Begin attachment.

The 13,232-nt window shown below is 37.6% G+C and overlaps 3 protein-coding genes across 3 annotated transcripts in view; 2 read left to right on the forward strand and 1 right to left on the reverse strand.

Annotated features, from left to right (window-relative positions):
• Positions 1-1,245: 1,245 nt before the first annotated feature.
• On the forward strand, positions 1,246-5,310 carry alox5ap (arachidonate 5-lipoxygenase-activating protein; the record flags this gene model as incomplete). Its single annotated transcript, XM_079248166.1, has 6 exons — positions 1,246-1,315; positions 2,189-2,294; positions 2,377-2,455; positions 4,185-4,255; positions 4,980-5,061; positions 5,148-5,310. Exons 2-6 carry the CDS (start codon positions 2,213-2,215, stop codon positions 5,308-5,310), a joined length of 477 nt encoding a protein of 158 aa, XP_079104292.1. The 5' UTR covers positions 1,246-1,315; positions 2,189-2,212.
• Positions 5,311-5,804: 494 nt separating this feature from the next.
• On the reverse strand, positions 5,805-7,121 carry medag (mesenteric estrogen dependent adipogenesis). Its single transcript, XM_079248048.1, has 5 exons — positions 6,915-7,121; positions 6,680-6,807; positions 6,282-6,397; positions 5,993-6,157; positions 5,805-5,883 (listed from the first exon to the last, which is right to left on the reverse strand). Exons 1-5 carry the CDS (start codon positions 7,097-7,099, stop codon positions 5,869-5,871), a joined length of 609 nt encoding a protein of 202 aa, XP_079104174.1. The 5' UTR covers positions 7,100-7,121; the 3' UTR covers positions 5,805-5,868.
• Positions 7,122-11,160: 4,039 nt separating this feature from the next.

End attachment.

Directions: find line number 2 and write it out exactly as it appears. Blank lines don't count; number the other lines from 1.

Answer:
Annotated features, from left to right (window-relative positions):